Preventing Smartphone Theft, and Dealing With a Lost Smartphone

lost smartphone
lost smartphone
Phone theft happens even in Japan, one of the safest countries to travel in.

The possibility of loss or theft is very real and becomes increasingly likely when travelling through unfamiliar environments. As smartphones hold many personal details and are invaluable in daily life, a lost smartphone is the last thing you want.

Many cities across the world are hotspots for smartphone theft, but by being aware of methods of theft and taking a few security precautions you can greatly reduce the chances of this happening to you.

Consider these security measures to avoid the theft, and prepare for the possibility.

  • Be aware. Keep tabs on your smartphone and other valuables when walking in crowded places. Dozy tourists are easy targets. Presence is your greatest ally.
  • Be suspicious, pickpockets might try and divert you – by either asking for help, distracting you with something, or concealing hand movements beneath newspapers or bags.
  • Bags can also be swiped quickly by people running past or from moving vehicles.
  • Keep your phone in your hand or in a zipped compartment. Don’t keep it in a shallow pocket from which it can easily slip out or be stolen from.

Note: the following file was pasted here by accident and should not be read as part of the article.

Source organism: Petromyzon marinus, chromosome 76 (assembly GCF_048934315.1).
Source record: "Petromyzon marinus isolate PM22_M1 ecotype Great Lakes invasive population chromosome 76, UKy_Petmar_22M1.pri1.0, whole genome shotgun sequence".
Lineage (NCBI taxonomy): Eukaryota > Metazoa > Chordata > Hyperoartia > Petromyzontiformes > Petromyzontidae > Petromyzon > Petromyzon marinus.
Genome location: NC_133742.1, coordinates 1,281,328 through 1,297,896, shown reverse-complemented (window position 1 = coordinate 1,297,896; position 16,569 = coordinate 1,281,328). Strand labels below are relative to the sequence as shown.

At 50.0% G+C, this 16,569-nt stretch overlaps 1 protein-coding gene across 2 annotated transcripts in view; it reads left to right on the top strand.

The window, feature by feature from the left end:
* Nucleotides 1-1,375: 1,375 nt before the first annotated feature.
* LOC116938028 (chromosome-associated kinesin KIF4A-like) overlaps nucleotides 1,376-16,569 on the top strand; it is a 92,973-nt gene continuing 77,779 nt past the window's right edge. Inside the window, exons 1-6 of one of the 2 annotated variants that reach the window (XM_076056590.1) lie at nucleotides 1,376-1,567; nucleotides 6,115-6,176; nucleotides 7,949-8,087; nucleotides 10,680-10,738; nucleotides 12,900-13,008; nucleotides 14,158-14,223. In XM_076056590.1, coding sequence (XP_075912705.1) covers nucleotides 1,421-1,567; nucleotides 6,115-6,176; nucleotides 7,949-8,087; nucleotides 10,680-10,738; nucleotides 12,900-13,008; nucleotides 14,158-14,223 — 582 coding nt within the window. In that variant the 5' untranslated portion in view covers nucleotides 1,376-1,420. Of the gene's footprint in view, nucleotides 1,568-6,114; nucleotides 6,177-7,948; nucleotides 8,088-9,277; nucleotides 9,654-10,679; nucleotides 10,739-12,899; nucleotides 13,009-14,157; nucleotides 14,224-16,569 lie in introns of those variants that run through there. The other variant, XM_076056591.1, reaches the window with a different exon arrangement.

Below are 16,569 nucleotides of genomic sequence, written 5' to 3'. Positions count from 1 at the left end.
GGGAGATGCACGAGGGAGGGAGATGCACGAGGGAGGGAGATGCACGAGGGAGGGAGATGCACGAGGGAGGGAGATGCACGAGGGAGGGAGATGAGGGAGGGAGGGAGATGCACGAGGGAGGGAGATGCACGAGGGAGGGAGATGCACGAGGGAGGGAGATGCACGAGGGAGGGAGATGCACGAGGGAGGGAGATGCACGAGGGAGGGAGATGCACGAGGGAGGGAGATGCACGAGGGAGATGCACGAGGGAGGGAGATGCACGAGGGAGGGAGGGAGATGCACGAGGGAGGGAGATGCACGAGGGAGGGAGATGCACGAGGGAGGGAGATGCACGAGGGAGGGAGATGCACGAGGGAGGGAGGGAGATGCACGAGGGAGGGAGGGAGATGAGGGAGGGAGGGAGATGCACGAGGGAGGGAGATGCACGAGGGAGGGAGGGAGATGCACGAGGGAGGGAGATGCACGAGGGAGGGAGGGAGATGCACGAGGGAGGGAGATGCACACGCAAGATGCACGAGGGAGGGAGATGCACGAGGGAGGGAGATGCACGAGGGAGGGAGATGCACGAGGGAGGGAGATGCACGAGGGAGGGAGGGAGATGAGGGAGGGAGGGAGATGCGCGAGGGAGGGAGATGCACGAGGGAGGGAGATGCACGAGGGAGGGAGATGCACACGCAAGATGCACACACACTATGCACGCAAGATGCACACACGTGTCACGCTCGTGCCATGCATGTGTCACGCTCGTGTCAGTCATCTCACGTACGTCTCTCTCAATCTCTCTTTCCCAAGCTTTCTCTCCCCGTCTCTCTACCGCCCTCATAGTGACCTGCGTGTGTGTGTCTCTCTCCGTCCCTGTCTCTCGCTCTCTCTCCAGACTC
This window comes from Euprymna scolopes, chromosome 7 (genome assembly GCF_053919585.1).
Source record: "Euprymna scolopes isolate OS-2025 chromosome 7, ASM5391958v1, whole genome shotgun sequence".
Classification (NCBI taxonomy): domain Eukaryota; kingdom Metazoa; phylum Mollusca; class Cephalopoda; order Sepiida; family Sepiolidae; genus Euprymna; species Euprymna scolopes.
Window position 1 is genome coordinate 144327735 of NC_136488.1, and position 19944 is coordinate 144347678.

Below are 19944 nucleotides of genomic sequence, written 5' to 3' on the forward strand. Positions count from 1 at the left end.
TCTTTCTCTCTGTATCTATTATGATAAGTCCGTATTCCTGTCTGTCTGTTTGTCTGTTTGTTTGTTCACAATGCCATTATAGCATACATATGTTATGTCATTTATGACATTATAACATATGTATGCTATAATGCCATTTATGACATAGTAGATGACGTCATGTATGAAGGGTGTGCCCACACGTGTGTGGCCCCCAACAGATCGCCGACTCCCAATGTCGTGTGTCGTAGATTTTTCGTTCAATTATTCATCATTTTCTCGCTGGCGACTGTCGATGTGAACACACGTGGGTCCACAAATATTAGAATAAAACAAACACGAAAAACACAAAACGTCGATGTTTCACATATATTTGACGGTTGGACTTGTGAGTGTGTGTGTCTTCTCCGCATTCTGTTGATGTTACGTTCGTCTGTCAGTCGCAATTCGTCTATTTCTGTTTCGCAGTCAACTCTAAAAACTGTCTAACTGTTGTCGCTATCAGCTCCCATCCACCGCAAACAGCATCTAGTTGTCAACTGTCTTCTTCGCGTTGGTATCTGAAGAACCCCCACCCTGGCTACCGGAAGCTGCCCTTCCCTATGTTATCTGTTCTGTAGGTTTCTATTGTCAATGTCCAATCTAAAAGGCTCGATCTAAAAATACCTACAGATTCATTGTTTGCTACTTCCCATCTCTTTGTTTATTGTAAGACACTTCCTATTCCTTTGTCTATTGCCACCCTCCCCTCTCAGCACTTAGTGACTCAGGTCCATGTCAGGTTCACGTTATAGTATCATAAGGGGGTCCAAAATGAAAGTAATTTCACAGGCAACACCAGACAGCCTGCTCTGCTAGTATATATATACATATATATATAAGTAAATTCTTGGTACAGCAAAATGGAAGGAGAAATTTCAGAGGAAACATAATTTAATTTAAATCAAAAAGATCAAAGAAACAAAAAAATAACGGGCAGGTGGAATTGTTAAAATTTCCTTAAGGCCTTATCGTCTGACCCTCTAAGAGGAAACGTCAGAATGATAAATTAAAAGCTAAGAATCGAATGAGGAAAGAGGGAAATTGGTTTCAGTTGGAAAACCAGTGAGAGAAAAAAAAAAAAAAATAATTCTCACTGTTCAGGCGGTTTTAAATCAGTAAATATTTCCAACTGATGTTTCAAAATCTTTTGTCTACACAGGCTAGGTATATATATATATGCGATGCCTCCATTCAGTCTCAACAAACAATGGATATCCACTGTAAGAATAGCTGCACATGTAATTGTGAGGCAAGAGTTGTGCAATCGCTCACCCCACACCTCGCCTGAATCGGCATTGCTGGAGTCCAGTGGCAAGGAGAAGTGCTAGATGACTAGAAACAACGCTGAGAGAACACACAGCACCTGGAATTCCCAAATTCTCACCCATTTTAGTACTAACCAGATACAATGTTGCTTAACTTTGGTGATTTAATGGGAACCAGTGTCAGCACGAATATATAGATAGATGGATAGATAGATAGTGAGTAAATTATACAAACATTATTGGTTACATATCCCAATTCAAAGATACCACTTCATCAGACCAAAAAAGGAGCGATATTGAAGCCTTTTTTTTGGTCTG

• Review our basic smartphone security tips
  • Install a tracking application that can help you find your phone should you lose it. Find my iPhone is good for Apple devices, or prey for Android. Installing an app like this means that you have a way of locating your misplaced phone, and can potentially tell if it has been stolen or if you have simply lost it in your home. Note that these do require your phone to be turned on, with location services, and that airplane mode cannot be activated.
  • Make frequent backups of your phone, use iTunes to backup your iPhone, and check the android sync settings to make sure it is automatically backed up.
  • Consider taking out a mobile insurance policy

If you do lose your phone, or suspect it stolen:

  • Report it to your network provider – so that they can block the SIM. This can prevent you having to pay for any further use of the phone. If you do end up finding your phone, then the process can normally be reversed. Network can provide replacement SIM with same number, but may charge a fee.
  • Report the theft to local police, to which you might need to provide the phones identification number IMEI – this can be taken from the network provider. They should give you a crime reference number, which you can then use to claim on the insurance.

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